Reduce oven temperature to 325 degrees. Make the filling: Heat 2 tablespoons butter in a large skillet over high heat. Cook mushrooms until tender, about 8 minutes (adjust heat if needed). Season with 1/2 teaspoon salt and some pepper; transfer to a bowl.

Let skillet cool. Add remaining tablespoon butter. Cook garlic over low heat, stirring often, until fragrant, about 1 minute. Stir in chard; season with 1/2 teaspoon salt and some pepper. Cook, covered, stirring occasionally, until tender, about 6 minutes. Raise heat to high. Cook until liquid evaporates. Toss chard with mushrooms. Let cool slightly.

Whisk eggs with half-and-half and 2 teaspoons salt in a bowl. Sprinkle 1 1/4 cups cheese onto tart crust. Spread mushroom-chard mixture over top. Sprinkle with remaining 1 1/4 cups cheese. Slowly and evenly pour custard over cheese and vegetables. (It should come no higher than 1/4 inch from the top of crust; discard extra.) Bake on middle rack, rotating halfway through, until custard is just set, 35 to 45 minutes. Let stand on a wire rack for 15 minutes. Cut into squares. Serve immediately.


Creamed Swiss Chard
Creamed Swiss chard is a simple variation on classic creamed spinach. Don't forget the nutmeg: a dash of the stuff adds a dimension of flavor to the creamy sauce that pulls this entire dish together.

2 tablespoons water
4 bunches Swiss chard, stems removed, leaves cut into 1-inch strips
1/4 cup (1/2 stick) unsalted butter
1/4 cup all-purpose flour
1 1/2 cups whole milk
1/4 teaspoon ground nutmeg
Coarse salt and ground pepper

In a large pot, bring water to a boil over medium-high. Gradually add chard and cook until it is just wilted, 2 to 3 minutes. Transfer to a colander to drain, pressing out as much liquid as possible.

In pot, melt butter. Whisking constantly, add flour and cook 1 minute. Whisking constantly, slowly add milk. Cook, whisking along bottom of pot, until mixture comes to a boil and thickens, 2 to 3 minutes. Add chard and stir until coated. Stir in nutmeg and season with salt and pepper.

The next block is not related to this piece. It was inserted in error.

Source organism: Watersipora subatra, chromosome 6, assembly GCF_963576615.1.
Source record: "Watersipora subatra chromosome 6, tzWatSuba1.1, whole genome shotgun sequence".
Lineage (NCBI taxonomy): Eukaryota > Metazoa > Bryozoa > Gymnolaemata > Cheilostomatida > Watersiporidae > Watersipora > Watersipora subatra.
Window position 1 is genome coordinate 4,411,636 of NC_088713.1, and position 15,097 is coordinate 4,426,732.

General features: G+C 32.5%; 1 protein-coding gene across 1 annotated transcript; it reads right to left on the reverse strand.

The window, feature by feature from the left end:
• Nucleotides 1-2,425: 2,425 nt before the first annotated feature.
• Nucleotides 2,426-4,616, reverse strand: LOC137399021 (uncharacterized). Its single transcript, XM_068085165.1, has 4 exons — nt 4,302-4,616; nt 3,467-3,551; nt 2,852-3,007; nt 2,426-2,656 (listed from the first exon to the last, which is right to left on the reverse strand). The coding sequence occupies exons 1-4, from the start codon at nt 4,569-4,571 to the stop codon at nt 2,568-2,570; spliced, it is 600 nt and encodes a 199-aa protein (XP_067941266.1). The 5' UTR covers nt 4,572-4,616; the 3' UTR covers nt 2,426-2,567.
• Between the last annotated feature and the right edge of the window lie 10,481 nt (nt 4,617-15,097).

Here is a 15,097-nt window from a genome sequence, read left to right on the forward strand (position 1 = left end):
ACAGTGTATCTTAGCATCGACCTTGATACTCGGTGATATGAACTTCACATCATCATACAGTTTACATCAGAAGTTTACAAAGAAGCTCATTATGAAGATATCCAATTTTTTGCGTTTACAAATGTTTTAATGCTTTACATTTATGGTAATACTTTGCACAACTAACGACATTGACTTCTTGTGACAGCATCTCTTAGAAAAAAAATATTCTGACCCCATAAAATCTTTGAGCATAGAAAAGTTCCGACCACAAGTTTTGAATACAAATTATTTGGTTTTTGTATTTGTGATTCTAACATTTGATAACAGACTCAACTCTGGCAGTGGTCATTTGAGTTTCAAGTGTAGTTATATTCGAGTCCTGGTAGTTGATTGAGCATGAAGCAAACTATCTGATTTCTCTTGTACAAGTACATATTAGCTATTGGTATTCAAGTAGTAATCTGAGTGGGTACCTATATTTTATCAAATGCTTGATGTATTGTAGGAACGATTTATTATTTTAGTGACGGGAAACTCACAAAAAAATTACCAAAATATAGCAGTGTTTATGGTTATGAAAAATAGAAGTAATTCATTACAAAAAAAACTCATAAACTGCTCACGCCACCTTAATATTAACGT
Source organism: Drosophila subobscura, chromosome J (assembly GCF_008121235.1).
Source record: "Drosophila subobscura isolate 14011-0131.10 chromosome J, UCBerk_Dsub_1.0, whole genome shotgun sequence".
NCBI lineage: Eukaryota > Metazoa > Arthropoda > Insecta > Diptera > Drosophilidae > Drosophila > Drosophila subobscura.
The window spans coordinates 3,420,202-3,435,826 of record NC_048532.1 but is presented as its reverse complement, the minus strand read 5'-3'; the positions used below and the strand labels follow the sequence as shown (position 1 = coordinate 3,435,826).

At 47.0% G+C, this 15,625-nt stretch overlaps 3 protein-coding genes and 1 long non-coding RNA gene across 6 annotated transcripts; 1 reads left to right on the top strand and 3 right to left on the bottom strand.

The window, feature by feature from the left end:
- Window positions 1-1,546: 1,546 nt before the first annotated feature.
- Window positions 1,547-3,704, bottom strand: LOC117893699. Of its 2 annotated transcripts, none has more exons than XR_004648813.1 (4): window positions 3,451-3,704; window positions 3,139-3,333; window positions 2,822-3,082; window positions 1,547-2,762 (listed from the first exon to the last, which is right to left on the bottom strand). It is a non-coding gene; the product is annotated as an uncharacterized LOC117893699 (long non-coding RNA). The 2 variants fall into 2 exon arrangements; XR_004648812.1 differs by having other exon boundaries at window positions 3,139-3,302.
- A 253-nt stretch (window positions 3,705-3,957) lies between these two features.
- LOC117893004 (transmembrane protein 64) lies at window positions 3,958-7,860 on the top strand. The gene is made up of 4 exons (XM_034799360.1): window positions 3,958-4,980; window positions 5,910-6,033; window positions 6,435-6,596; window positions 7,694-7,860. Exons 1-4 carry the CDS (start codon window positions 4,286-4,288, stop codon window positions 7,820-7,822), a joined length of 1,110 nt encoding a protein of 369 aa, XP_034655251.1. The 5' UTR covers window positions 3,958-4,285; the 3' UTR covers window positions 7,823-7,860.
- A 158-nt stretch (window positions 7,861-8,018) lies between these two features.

‘Big Crumb’ Coffeecake with Rhubarb
Smitten Kitchen, Adapted from The New York Times 6/6/07

Butter for greasing pan
For the rhubarb filling:
1/2 pound rhubarb, trimmed
1/4 cup (50 grams) sugar
2 teaspoons (15 grams) cornstarch
1/2 teaspoon ground ginger

For the crumbs:
1/3 cup (65 grams) dark brown sugar
1/3 cup (65 grams) granulated sugar
1 teaspoon ground cinnamon
1/2 teaspoon ground ginger
1/8 teaspoon salt
1/2 cup (4 ounces or 113 grams) butter, melted
1 3/4 cups (225 grams) cake flour (all purpose works great)

For the cake:
1/3 cup (80 grams) sour cream
1 large egg
1 large egg yolk
2 teaspoons (10 ml) vanilla extract
1 cup (130 grams) cake flour (ditto on the all-purpose flour–worked just fine)
1/2 cup (100 grams) sugar
1/2 teaspoon baking soda
1/2 teaspoon baking powder
1/4 teaspoon salt
6 tablespoons (85 grams) softened butter, cut into 8 pieces.

Preheat oven to 325 degrees. Grease an 8-inch-square baking pan. For filling, slice rhubarb 1/2 inch thick and toss with sugar, cornstarch and ginger. Set aside.

To make crumbs in a large bowl, whisk sugars, spices and salt into melted butter until smooth. Then, add flour with a spatula or wooden spoon. It will look and feel like a solid dough. Leave it pressed together in the bottom of the bowl and set aside.

To prepare cake, in a small bowl, stir together the sour cream, egg, egg yolk and vanilla. Using a mixer fitted with paddle attachment, mix together flour, sugar, baking soda, baking powder and salt. Add butter and a spoonful of sour cream mixture and mix on medium speed until flour is moistened. Increase speed and beat for 30 seconds. Add remaining sour cream mixture in two batches, beating for 20 seconds after each addition, and scraping down the sides of bowl with a spatula. Scoop out about 1/2 cup batter and set aside.

Scrape remaining batter into prepared pan. Spoon rhubarb over batter. Dollop set-aside batter over rhubarb; it does not have to be even.

Using your fingers, break topping mixture into big crumbs, about 1/2 inch to 3/4 inch in size. They do not have to be uniform, but make sure most are around that size. Sprinkle over cake. Bake cake until a toothpick inserted into center comes out clean of batter (it might be moist from rhubarb), 45 to 55 minutes. Cool completely before serving.

Yield: 6 to 8 servings.


Rhubarb and Beets

Rhubarb, sliced
Baby beets, halved
Olive oil

Toss rhubarb slices with olive oil and beets. Season with salt and pepper, and roast at 375 degrees until tender. Top with walnuts to finish.